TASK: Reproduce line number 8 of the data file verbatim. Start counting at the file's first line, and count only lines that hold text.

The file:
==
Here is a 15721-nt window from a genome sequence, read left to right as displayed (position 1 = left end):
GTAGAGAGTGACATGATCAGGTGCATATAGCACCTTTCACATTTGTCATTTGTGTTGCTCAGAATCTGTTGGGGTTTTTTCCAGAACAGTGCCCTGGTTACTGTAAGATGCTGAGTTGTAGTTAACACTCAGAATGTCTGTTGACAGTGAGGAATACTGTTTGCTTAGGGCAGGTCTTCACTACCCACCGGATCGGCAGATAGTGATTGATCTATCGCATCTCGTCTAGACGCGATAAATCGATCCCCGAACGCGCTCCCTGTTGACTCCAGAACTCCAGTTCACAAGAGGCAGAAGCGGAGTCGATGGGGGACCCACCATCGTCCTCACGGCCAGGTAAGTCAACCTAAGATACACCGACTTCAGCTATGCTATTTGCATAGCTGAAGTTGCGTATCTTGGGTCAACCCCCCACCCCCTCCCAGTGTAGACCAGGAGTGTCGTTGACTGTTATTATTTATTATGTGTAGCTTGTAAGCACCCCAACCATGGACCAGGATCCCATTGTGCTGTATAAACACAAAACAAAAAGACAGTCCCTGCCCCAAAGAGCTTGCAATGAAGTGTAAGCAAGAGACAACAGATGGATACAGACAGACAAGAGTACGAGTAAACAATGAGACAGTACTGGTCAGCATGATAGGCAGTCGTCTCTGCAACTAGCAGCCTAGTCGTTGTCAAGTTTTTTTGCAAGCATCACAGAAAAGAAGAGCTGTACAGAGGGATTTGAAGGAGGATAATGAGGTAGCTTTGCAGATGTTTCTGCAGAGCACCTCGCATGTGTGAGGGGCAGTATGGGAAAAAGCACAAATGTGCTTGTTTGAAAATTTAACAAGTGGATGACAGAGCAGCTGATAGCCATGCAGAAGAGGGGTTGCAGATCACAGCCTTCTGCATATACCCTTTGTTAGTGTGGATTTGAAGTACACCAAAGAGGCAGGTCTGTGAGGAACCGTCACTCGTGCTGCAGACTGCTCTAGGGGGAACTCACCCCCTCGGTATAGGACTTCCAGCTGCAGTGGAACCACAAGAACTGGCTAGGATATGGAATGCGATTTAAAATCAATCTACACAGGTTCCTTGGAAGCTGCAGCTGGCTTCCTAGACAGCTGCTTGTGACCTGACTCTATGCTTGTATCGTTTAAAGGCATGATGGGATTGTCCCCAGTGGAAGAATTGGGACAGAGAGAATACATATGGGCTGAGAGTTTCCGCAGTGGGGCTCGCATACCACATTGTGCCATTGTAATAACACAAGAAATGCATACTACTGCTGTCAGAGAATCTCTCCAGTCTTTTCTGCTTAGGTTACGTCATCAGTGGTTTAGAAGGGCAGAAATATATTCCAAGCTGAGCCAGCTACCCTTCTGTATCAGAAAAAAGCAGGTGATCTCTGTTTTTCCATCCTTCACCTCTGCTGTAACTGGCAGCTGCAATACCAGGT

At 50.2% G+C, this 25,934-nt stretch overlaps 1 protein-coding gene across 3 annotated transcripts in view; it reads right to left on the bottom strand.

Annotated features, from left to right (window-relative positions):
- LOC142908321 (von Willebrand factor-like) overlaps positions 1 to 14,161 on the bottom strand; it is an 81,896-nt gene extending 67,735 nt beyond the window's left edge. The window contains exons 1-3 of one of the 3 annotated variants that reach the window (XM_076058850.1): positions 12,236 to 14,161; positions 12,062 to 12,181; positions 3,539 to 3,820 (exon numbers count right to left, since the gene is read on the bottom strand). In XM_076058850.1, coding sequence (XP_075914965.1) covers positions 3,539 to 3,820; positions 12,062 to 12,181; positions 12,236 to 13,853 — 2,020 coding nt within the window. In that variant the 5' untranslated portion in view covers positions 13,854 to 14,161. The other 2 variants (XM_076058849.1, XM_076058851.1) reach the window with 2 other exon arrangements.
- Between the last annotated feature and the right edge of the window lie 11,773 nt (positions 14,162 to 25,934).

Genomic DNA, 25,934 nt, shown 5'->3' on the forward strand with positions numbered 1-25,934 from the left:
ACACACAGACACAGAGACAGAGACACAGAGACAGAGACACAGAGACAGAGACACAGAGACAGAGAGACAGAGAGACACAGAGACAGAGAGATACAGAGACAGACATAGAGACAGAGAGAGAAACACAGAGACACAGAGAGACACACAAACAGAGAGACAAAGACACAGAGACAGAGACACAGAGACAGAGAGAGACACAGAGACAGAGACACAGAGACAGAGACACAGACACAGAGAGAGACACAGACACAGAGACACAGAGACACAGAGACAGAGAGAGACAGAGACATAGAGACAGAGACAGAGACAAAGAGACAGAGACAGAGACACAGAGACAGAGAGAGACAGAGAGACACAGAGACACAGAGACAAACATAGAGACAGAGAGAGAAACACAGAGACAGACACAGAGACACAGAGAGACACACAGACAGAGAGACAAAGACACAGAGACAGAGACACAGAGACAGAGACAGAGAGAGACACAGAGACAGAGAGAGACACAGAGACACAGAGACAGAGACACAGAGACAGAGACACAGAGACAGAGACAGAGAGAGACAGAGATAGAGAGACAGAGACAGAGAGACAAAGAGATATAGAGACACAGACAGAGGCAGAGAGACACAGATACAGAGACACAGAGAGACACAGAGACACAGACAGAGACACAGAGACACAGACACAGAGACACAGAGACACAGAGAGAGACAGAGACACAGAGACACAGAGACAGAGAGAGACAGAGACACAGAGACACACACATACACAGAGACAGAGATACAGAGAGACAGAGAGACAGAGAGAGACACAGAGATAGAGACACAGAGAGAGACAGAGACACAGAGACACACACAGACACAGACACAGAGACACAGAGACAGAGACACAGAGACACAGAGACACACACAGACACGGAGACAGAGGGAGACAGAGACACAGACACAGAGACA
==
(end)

ACACACAGACACAGAGACAGAGACACAGAGACAGAGACACAGAGACAGAGACACAGAGACAGAGAGACAGAGAGACACAGAGACAGAGAGATACAGAGACAGACATAGAGACAGAGAGAGAAACACAGAGACACAGAGAGACACACAAACAGAGAGACAAAGACACAGAGACAGAGACACAGAGACAGAGAGAGACACAGAGACAGAGACACAGAGACAGAGACACAGACACAGAGAGAGACACAGACACAGAGACACAGAGACACAGAGACAGAGAGAGACAGAGACATAGAGACAGAGACAGAGACAAAGAGACAGAGACAGAGACACAGAGACAGAGAGAGACAGAGAGACACAGAGACACAGAGACAAACATAGAGACAGAGAGAGAAACACAGAGACAGACACAGAGACACAGAGAGACACACAGACAGAGAGACAAAGACACAGAGACAGAGACACAGAGACAGAGACAGAGAGAGACACAGAGACAGAGAGAGACACAGAGACACAGAGACAGAGACACAGAGACAGAGACACAGAGACAGAGACAGAGAGAGACAGAGATAGAGAGACAGAGACAGAGAGACAAAGAGATATAGAGACACAGACAGAGGCAGAGAGACACAGATACAGAGACACAGAGAGACACAGAGACACAGACAGAGACACAGAGACACAGACACAGAGACACAGAGACACAGAGAGAGACAGAGACACAGAGACACAGAGACAGAGAGAGACAGAGACACAGAGACACACACATACACAGAGACAGAGATACAGAGAGACAGAGAGACAGAGAGAGACACAGAGATAGAGACACAGAGAGAGACAGAGACACAGAGACACACACAGACACAGACACAGAGACACAGAGACAGAGACACAGAGACACAGAGACACACACAGACACGGAGACAGAGGGAGACAGAGACACAGACACAGAGACA